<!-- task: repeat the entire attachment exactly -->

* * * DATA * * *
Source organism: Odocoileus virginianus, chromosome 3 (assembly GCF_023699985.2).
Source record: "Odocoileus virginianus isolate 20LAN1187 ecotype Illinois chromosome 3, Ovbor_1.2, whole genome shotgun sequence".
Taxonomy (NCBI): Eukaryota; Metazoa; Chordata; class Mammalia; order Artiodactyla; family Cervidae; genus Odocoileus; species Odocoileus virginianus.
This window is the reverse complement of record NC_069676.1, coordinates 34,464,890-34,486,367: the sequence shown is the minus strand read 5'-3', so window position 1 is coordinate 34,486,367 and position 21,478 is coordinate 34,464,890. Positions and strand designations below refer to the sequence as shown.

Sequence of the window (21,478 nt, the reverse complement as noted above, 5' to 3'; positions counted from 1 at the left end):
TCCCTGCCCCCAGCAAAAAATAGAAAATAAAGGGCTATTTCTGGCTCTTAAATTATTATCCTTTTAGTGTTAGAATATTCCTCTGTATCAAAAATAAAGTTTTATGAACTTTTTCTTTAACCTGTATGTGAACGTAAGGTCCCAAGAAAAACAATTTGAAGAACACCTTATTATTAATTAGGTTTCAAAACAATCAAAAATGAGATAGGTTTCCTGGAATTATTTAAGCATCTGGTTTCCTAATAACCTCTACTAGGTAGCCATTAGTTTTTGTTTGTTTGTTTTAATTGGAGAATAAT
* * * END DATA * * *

Source organism: Odocoileus virginianus, chromosome 3 (assembly GCF_023699985.2).
Source record: "Odocoileus virginianus isolate 20LAN1187 ecotype Illinois chromosome 3, Ovbor_1.2, whole genome shotgun sequence".
Taxonomy (NCBI): Eukaryota; Metazoa; Chordata; class Mammalia; order Artiodactyla; family Cervidae; genus Odocoileus; species Odocoileus virginianus.
This window is the reverse complement of record NC_069676.1, coordinates 34,464,890-34,486,367: the sequence shown is the minus strand read 5'-3', so window position 1 is coordinate 34,486,367 and position 21,478 is coordinate 34,464,890. Positions and strand designations below refer to the sequence as shown.

Sequence of the window (21,478 nt, the reverse complement as noted above, 5' to 3'; positions counted from 1 at the left end):
TCCCTGCCCCCAGCAAAAAATAGAAAATAAAGGGCTATTTCTGGCTCTTAAATTATTATCCTTTTAGTGTTAGAATATTCCTCTGTATCAAAAATAAAGTTTTATGAACTTTTTCTTTAACCTGTATGTGAACGTAAGGTCCCAAGAAAAACAATTTGAAGAACACCTTATTATTAATTAGGTTTCAAAACAATCAAAAATGAGATAGGTTTCCTGGAATTATTTAAGCATCTGGTTTCCTAATAACCTCTACTAGGTAGCCATTAGTTTTTGTTTGTTTGTTTTAATTGGAGAATAAT